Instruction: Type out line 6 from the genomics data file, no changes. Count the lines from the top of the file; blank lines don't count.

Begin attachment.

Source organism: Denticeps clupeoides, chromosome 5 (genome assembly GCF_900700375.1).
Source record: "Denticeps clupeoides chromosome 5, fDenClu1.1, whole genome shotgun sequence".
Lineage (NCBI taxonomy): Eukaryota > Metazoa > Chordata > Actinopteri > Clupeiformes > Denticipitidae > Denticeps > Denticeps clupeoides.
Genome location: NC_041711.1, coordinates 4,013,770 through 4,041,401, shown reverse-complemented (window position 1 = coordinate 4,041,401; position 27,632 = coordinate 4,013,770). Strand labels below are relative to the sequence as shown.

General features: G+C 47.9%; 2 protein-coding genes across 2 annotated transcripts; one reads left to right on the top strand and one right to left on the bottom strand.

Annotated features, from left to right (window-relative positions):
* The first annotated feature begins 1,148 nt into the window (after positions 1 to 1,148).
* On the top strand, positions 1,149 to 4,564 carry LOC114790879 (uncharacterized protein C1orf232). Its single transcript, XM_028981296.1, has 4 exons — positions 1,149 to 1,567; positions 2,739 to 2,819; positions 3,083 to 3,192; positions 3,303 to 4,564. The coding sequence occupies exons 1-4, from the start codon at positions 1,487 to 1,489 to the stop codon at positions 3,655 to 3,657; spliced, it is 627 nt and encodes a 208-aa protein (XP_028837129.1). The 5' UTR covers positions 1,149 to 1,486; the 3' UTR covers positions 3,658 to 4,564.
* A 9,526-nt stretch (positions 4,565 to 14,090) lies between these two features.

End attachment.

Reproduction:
Annotated features, from left to right (window-relative positions):